Assessment of the Role of Selected SMAD3 and SMAD4 Genes Polymorphisms in the Development of Colorectal Cancer: Preliminary Research
Received 14 September 2020
Accepted for publication 12 December 2020
Published 29 January 2021 Volume 2021:14 Pages 167—178
Checked for plagiarism Yes
Review by Single anonymous peer review
Peer reviewer comments 4
Editor who approved publication: Dr Martin Bluth
Agnieszka Wosiak,1 Damian Wodziński,1 Katarzyna Michalska,1 Jacek Pietrzak,1 Radzisław Kordek,2 Ewa Balcerczak1
1Laboratory of Molecular Diagnostics and Pharmacogenomics, Department of Pharmaceutical Biochemistry and Molecular Diagnostics, Interfaculty Cathedral of Laboratory and Molecular Diagnostics, Medical University of Lodz, Lodz 90-151, Poland; 2Department of Pathology, Cathedral of Oncology, Medical University of Lodz, Lodz 92-213, Poland
Correspondence: Ewa Balcerczak
Medical University of Lodz, Muszynskiego 1, Lodz 90-151, Poland
Tel/Fax +48 42 677 91 30
Background: Colon cancer is one of the most common types of malignant tumor worldwide. The molecular mechanism of colorectal carcinogenesis is very complex and not yet fully understood. The TGFβ (transforming growth factor β) signaling pathway plays a significant role in the development of many cancers, including colorectal cancer pathogenesis. Changes in TGFβ pathway are associated with increased colorectal cancer risk, because this pathway participates in the control of important cellular processes such as cell growth, proliferation, differentiation, or apoptosis. The family of SMAD (similar to mother against decapentaplegic) proteins is closely correlated to this pathway. SMADs genes expression affects modulation of the transcription of many genes, which leads to the inhibition of cell-growth and apoptosis in colon epithelial cells. The presence of SNPs (single nucleotide polymorphisms) in SMADs genes encoding proteins involved in the control of biological processes important for the cell may play a significant role in the predisposition to the development of colorectal cancer, or in the regulation of the severity of changes related to tumor growth. Extension of data in this field may provide clinically significant conclusions influencing the implementation of personalized treatment based on specific changes characteristic of a patient with colorectal cancer.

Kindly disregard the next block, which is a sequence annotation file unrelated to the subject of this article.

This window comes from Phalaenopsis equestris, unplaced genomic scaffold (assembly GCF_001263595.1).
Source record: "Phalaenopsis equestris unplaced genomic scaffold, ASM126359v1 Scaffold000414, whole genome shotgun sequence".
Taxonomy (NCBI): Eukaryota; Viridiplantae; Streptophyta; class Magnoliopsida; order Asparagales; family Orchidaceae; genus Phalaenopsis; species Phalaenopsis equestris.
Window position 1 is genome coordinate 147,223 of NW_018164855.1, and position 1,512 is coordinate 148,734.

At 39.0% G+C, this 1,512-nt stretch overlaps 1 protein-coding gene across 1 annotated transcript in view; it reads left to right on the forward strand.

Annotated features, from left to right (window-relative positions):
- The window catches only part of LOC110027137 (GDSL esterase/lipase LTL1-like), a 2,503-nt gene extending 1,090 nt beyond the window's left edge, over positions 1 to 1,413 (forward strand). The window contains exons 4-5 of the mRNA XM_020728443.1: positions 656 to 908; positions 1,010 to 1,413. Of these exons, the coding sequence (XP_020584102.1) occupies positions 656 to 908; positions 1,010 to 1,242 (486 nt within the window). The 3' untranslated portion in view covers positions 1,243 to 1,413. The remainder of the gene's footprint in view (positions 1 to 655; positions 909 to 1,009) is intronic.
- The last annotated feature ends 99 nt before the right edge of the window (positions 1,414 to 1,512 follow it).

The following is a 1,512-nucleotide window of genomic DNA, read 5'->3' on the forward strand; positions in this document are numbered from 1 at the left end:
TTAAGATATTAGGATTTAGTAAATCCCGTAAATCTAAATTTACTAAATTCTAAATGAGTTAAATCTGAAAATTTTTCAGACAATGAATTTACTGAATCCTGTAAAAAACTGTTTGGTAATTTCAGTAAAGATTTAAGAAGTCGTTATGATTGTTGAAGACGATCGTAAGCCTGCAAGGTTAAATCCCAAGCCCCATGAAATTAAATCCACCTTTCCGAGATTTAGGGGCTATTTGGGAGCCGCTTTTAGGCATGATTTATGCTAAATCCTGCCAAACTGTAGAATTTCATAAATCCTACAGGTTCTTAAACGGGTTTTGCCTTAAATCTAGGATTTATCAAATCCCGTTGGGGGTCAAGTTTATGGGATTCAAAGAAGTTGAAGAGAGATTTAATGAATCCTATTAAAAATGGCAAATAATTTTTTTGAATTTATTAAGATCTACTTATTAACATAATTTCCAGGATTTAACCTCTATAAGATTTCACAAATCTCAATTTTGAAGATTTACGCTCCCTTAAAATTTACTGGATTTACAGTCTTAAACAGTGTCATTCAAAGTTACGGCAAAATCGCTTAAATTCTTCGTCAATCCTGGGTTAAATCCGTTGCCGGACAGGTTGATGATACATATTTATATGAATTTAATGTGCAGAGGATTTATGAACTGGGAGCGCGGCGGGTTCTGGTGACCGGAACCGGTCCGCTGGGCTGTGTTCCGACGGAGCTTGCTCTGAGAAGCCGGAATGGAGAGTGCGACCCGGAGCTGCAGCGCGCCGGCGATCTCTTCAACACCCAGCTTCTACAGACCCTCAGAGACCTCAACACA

Purpose: The subject of this research was genotyping polymorphisms of SMAD3 (rs6494629) and SMAD4 (rs10502913, rs12968012, rs1057520801) genes in the group of patients with colorectal cancer and in the control group, and comparing the genotypic frequency distributions with clinical-pathological features within the study group and between the groups.
Materials and Methods: SNP genotyping analysis was performed on genomic DNA isolated from 84 frozen tissue sections of colorectal cancer and from 60 peripheral blood samples of patients without cancer. To evaluate the polymorphic variants of SMAD genes, the restricted fragment length of a polymorphism reaction (PCR-RFLP) was used.
Results: The results obtained in the study showed no significant association between the examined polymorphisms and the risk of developing colorectal cancer.
Conclusion: More extensive studies to confirm the results obtained in this study are needed. Further studies on a larger study group divided according to the clinical stage and histological differentiation may allow finding or excluding the significance of the studied SNPs as potential markers of colorectal cancer in relation to the clinico-pathological data.
Keywords: SMAD3 gene, SNP, colorectal cancer, SMAD4 gene
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